So Lou Vincent has made his cathartic confession. The big question is: what happens now in the battle against match fixing?
Many strongly suspect the answer is, not much.
The ICC have convinced nearly all of us they may cheerfully sweep all further mention of match fixing under the rug with their appointment of India's N. Srinivasan as chairman. He's the man often known as the most powerful in cricket but who was forced to stand aside as president of the Indian cricket body, the BCCI, because of an unresolved illegal betting scandal involving his son-in-law during last year's IPL. This gives few comfort that match fixing will be zealously pursued.
New Zealand's Vincent and others caught up in the match fixing whirl have made global headlines. It takes little cynicism to conclude some in the ICC may be happy with the perception they are acting. The recent statement by ICC boss David Richardson that match fixing was perpetrated by a "tiny minority" succeeded only in suggesting the ICC may be giving it a tiny priority.
Is little, old New Zealand the match-fixing Mecca of the world? Of course not. Are there players in the big three (India, England and Australia) who have match-fixed? Common sense dictates it's extremely likely but not so clear is the will or ability to track them down.
The potential case against Chris Cairns, who has steadfastly and consistently maintained his innocence (he won a libel suit against Lalit Modi, the former commissioner of the Indian Premier League, in 2012), is with Britain's Crown prosecutors for a decision on whether it goes to court.
It would be no surprise to see no action. There has been no proof presented. Allegations, yes. Vincent, in leaked testimony, said he worked for Cairns in trying to fix games at the ICL and that Cairns also convinced him to try to fix matches in England. Cairns said in response: "The allegations he and his ex-wife make against me are despicable lies."
Vincent's confession may well have been the action of a man relieved to clear the slate and making a clean breast of it so he can find some form of employment in the future. He also now comes across as a man with no reason to lie further.
Sometimes, the mud of fixing can stick even when those accused are technically found innocent. Remember Bruce Grobbelaar, the much-decorated Liverpool goalkeeper who, in 1994, was videoed by The Sun newspaper accepting 2000, supposedly part-payment to throw a match for his new club Southampton.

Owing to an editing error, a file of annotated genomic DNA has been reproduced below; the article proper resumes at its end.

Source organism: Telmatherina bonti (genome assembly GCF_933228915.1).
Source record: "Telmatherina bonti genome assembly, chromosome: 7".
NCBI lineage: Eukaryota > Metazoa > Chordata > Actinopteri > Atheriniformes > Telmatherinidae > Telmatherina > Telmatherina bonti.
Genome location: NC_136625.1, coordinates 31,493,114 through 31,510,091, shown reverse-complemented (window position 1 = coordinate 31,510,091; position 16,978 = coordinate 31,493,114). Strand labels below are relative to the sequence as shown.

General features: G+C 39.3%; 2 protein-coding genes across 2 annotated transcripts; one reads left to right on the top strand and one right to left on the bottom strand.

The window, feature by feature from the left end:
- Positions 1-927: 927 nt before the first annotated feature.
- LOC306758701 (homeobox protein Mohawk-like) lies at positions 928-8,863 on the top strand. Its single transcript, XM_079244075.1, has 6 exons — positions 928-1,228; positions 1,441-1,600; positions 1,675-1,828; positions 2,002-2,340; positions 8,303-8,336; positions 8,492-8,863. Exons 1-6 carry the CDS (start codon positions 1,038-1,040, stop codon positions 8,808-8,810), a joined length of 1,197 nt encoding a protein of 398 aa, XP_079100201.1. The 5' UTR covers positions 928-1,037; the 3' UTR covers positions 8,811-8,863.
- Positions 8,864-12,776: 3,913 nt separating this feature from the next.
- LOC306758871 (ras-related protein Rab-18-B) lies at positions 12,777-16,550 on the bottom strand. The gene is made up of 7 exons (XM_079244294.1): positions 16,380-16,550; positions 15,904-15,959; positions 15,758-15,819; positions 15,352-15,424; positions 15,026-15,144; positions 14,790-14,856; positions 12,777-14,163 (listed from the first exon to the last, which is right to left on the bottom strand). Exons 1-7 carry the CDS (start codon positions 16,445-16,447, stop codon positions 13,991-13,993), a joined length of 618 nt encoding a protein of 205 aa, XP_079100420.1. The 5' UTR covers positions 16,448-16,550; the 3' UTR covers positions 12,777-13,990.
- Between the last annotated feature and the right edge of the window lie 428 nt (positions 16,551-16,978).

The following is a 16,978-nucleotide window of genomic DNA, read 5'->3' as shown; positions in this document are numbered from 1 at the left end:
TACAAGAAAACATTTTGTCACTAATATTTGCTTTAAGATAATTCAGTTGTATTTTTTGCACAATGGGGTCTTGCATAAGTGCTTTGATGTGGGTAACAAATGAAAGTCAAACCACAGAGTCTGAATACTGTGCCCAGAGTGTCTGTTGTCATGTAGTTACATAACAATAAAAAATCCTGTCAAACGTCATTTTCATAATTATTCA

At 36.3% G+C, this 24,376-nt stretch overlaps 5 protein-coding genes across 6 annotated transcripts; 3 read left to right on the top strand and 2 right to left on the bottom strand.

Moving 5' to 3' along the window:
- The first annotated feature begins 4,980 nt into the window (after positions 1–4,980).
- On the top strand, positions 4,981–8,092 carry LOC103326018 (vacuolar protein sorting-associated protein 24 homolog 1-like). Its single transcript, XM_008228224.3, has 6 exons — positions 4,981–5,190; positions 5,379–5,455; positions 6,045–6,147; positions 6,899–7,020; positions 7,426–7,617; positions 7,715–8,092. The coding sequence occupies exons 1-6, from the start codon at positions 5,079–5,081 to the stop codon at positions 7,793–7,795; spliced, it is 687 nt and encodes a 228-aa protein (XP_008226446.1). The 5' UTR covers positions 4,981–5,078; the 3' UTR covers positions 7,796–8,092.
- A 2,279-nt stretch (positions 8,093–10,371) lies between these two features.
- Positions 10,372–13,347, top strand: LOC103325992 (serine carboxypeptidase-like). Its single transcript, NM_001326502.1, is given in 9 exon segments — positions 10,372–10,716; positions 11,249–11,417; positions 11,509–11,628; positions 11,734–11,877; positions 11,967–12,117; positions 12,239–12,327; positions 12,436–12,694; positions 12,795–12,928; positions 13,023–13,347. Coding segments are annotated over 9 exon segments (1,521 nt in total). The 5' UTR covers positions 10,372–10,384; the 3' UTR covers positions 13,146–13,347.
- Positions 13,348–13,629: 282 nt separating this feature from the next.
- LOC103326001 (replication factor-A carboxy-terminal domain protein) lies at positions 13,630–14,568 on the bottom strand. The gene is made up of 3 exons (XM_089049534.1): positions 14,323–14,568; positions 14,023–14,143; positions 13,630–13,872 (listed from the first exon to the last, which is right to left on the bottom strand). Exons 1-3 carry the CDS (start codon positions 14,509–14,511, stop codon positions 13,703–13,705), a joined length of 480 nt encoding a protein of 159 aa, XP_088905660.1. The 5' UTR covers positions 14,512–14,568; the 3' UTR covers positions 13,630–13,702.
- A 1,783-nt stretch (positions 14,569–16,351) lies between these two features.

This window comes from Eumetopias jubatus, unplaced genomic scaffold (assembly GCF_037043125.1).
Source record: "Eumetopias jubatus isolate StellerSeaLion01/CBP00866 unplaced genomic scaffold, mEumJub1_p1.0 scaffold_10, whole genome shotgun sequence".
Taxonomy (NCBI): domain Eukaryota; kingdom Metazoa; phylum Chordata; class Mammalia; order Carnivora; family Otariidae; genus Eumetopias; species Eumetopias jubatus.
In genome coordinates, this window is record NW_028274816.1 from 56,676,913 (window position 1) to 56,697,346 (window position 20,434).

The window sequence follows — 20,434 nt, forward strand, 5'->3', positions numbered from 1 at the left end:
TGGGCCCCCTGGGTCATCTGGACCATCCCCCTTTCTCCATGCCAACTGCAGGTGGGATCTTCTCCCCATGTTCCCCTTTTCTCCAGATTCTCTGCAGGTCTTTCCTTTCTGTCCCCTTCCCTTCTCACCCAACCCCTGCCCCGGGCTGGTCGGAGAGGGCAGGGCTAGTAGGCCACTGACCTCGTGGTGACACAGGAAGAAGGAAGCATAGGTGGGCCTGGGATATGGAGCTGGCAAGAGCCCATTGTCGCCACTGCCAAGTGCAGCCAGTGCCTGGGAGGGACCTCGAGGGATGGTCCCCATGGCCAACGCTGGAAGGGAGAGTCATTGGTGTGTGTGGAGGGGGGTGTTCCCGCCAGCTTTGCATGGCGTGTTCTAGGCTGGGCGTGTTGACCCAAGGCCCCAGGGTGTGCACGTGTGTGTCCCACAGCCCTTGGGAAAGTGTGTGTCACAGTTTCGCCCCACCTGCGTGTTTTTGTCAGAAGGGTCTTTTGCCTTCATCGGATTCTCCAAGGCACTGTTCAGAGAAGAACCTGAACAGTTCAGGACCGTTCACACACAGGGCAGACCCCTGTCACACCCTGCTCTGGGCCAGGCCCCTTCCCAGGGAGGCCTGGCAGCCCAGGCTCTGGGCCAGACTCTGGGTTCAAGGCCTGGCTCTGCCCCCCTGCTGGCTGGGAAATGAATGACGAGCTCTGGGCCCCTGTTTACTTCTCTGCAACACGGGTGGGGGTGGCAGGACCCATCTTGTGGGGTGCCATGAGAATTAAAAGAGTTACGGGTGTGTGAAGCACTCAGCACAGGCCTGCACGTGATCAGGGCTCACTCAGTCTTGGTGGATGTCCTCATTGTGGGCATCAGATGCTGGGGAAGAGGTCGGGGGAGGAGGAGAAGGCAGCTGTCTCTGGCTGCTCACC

He also appeared to admit throwing a 1993 match against Newcastle for 40,000. Grobbelaar insisted he had been gathering evidence to take to the police and maintains his innocence to this day. Prosecution evidence was provided by a man also called Vincent - his former business partner Chris Vincent (no relation).
Grobbelaar was tried for match fixing and conspiracy to corrupt (along with three other men) in 1997 and acquitted on one count, following a retrial. The prosecution then offered no evidence on the second after the jury could not agree on a verdict. He then sued The Sun for libel, winning 85,000 in damages. The Sun appealed successfully. Grobbelaar took the case to the Law Lords and won - but was awarded damages of only 1 and told to pay court costs of 1 million. It bankrupted him.
The Law Lords ruling said that, while it had been proved Grobbelaar had accepted bribes, it had not been shown he had let in goals to fix results. Lord Bingham said: "He had, in fact, acted in a way in which no decent or honest footballer would act, and in a way which could, if not exposed and stamped on, undermine the integrity of a game which earns the loyalty and support of millions. It would be an affront to justice if a court of law were to award substantial damages to a man shown to have acted in such flagrant breach of his legal and moral obligations."
The hardest thing to track in all match fixing or spot fixing allegations is the money trail. Prosecutors have to prove money is delivered for certain acts and those acts being carried out - as happened in the case of the three Pakistani cricketers Salman Butt, Mohammad Asif and Mohammad Amir, jailed in 2011 after a News Of the World sting involving a videotape and then obvious execution of the fixing carried out on the field.